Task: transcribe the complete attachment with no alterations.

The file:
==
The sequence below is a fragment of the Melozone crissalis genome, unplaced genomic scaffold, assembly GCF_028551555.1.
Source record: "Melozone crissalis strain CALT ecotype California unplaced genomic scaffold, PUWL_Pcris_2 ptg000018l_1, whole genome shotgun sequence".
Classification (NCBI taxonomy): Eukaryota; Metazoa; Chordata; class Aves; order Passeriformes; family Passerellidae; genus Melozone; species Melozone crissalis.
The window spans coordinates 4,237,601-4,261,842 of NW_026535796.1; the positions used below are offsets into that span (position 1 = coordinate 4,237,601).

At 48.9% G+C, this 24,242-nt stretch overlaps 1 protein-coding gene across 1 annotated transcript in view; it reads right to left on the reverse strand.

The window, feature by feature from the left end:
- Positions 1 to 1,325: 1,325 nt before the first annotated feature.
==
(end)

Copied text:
The sequence below is a fragment of the Melozone crissalis genome, unplaced genomic scaffold, assembly GCF_028551555.1.
Source record: "Melozone crissalis strain CALT ecotype California unplaced genomic scaffold, PUWL_Pcris_2 ptg000018l_1, whole genome shotgun sequence".
Classification (NCBI taxonomy): Eukaryota; Metazoa; Chordata; class Aves; order Passeriformes; family Passerellidae; genus Melozone; species Melozone crissalis.
The window spans coordinates 4,237,601-4,261,842 of NW_026535796.1; the positions used below are offsets into that span (position 1 = coordinate 4,237,601).

At 48.9% G+C, this 24,242-nt stretch overlaps 1 protein-coding gene across 1 annotated transcript in view; it reads right to left on the reverse strand.

The window, feature by feature from the left end:
- Positions 1 to 1,325: 1,325 nt before the first annotated feature.